The debut season of "Pose" gave us an inside look at the ’80s "fairy tale," underground world created by the LGBTQ community in New York City. But, what happens to that safe space when the doors fly open and cameras flood in?
"Pose" season 2 picks up in 1990 when Madonna’s "Vogue" track was climbing its way to the top of Billboard’s Hot 100 chart and the city’s ballroom scene was suddenly on an intriguing climb to potentially become "mainstream."
"The reason they created this space wasn’t just to have a safe space and to have families, but to have a piece of what everyone else has," says "Pose" co-executive producer, writer and director, Janet Mock. Clarifying that by "everyone" she means white, straight, cisgender people, the history-making producer explains the city’s ball scene was born out of a desire to have a taste of the American dream New York’s LGBTQ individuals of the ’80s thought they’d never have.
"They’re able to have these things but we’re not, so we create a fantasy world where we can," Mock says. "But now, it’s not a fantasy anymore because it’s possible."
Mock, previously an editor for People.com, relates to the notion of believing something to be out of reach that many "Pose" characters embodied in season 1. With the release of "Pose," she made television history as the first trans woman of color to write, direct and produce for a major network series.
"This was never a part of my plan," she says. "This show has changed my life."
By the end of 2019, Mock will have several hours of television under her belt, between her directorial work on "Pose" and Netflix’s upcoming series "The Politician." On Wednesday, she made history again when she signed a three-year, multimillion-dollar deal with Netflix. She’s the first trans woman of color to do so.
“I understand the burden and the weight of being the first,” she says in a Variety video announcing the creative deal. "I am the Trojan horse."
For Mock, Keri Russell’s "Felicity," which aired on The WB between 1998 and 2002, served as enough inspiration to move to New York City and follow her own dreams. She hopes her work on "Pose" does the same for other young LGBTQ New Yorkers who might be too timid to add "director" to their goals.
"I hope when other people view it, like the kid that I was watching at home, they say they want to be a director, not just an actor," she says.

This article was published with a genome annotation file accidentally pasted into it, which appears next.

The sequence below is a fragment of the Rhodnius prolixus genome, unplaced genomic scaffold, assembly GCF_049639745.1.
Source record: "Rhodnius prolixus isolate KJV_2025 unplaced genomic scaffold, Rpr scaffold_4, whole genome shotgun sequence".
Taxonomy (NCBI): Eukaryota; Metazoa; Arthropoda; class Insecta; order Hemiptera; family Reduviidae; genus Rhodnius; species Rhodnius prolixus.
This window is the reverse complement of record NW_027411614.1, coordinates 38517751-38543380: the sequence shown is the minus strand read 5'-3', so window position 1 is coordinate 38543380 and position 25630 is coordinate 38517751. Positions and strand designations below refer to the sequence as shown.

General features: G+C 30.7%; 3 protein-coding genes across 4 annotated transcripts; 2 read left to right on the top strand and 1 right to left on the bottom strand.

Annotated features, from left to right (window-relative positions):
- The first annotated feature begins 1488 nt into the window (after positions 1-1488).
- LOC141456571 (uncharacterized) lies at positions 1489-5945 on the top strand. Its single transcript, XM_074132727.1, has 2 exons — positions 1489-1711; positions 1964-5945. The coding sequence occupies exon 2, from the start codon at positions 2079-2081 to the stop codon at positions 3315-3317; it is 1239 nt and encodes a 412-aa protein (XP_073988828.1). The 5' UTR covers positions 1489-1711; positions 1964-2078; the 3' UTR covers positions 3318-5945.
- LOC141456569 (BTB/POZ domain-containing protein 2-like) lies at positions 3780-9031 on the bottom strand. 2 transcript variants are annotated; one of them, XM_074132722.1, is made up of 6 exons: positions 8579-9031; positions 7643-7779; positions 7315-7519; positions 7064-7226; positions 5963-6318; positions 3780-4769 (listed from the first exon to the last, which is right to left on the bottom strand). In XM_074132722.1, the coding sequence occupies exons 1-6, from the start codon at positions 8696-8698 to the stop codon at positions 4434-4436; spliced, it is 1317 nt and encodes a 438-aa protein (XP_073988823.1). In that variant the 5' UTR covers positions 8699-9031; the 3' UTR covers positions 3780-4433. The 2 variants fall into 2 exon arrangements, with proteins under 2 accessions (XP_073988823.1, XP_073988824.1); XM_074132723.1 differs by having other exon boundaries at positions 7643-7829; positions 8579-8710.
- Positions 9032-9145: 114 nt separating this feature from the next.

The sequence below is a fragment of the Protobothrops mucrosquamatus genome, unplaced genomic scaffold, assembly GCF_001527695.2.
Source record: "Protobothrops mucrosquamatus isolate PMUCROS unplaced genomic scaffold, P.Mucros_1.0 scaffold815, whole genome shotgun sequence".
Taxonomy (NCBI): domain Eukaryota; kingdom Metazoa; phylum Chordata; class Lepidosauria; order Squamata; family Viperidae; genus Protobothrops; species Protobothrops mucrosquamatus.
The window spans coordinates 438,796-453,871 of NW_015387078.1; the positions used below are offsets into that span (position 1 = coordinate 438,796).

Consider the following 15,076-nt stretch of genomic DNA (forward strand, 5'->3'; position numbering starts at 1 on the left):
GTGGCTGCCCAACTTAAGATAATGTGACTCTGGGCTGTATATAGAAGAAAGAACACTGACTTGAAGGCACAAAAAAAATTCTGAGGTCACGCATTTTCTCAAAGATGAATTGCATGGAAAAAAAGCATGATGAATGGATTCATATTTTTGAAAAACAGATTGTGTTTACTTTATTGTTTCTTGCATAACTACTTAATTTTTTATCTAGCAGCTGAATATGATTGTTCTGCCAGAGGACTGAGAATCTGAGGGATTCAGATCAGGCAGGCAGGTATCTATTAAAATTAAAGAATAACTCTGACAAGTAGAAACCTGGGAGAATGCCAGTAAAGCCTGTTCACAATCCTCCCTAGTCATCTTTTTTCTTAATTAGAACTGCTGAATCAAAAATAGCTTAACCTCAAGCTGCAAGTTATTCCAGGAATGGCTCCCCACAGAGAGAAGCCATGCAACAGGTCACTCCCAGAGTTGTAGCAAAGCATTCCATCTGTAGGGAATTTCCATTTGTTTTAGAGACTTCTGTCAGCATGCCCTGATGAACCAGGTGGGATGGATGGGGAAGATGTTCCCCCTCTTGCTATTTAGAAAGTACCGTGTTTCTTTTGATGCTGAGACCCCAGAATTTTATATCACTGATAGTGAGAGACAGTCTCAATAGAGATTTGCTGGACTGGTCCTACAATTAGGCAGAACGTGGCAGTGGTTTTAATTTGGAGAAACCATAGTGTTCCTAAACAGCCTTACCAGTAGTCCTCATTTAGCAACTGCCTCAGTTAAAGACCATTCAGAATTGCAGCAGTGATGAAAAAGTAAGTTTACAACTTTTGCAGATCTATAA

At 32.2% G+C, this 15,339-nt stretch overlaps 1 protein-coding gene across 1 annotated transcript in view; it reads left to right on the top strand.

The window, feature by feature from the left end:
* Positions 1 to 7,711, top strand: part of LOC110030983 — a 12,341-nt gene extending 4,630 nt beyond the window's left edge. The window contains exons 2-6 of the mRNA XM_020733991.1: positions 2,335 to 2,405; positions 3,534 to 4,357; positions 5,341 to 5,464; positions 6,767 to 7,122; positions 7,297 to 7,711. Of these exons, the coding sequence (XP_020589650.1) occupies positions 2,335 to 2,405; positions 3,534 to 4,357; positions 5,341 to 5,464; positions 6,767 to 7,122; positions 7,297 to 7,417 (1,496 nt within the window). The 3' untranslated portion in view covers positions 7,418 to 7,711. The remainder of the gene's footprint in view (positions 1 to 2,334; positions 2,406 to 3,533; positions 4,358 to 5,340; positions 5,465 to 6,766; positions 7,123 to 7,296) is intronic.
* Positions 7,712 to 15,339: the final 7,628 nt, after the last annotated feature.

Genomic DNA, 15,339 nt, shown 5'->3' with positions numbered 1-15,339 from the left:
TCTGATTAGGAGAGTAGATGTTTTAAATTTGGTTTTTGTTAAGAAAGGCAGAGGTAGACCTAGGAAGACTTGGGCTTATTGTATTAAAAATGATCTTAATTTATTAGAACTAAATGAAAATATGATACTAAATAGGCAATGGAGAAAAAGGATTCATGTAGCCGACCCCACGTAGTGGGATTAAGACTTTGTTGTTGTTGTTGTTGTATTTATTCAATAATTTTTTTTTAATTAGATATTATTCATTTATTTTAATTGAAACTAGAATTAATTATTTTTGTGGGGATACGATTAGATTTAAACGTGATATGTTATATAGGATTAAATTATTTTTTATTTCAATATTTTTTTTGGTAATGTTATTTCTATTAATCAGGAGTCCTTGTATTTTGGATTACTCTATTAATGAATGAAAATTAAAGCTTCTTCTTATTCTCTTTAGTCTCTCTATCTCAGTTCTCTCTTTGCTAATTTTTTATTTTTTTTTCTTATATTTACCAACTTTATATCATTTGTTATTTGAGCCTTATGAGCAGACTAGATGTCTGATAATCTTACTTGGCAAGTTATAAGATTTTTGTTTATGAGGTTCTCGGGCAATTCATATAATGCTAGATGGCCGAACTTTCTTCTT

Not that there’s anything wrong with the longing to become an actor, she adds, noting that "Pose" has done something "everyone said was not possible" by hiring a record number of transgender actors to play trans roles on TV.
"You can’t have a show that’s not only the majority people of color but at the same time ‘has mainstream universality,’ whatever that means," she recalls people proclaiming before "Pose’s" success.
Aside from earning critical praise, Ryan Murphy’s "Pose" is the winner of the GLAAD Media award for outstanding drama series and the 2019 Peabody Award for entertainment. It’s up for four Television Critics Association awards and is eyeing Emmy consideration.
In its second season, the ballroom scene is finding popularity just as "Pose" is nearly three decades after the release of Madonna’s single.
"["Vogue"] frames the first half of the season," Mock says. "It will … propel our characters in different ways. How will they react to the spotlight and to the attention that comes into a world they created for themselves? It is now being seen by those who have never entered those doors."
"When those doors open," she adds, "some want them to be closed to keep their safe spaces, some see opportunity for a greater, grander more real future. Some see it as, we’ve been rehearsing for years and now it’s showtime."
Entering the ’90s, the series also puts a heavy focus on the AIDS/HIV crisis. Lead house mom Blanca (MJ Rodriguez) and Pray Tell (Billy Porter) introduce their families to ACT UP protests and safe sex, while Sandra Bernhard, an activist AIDS nurse, educates about pharmaceuticals and medical care.
"Pose" airs new episodes Tuesdays at 10 p.m. on FX.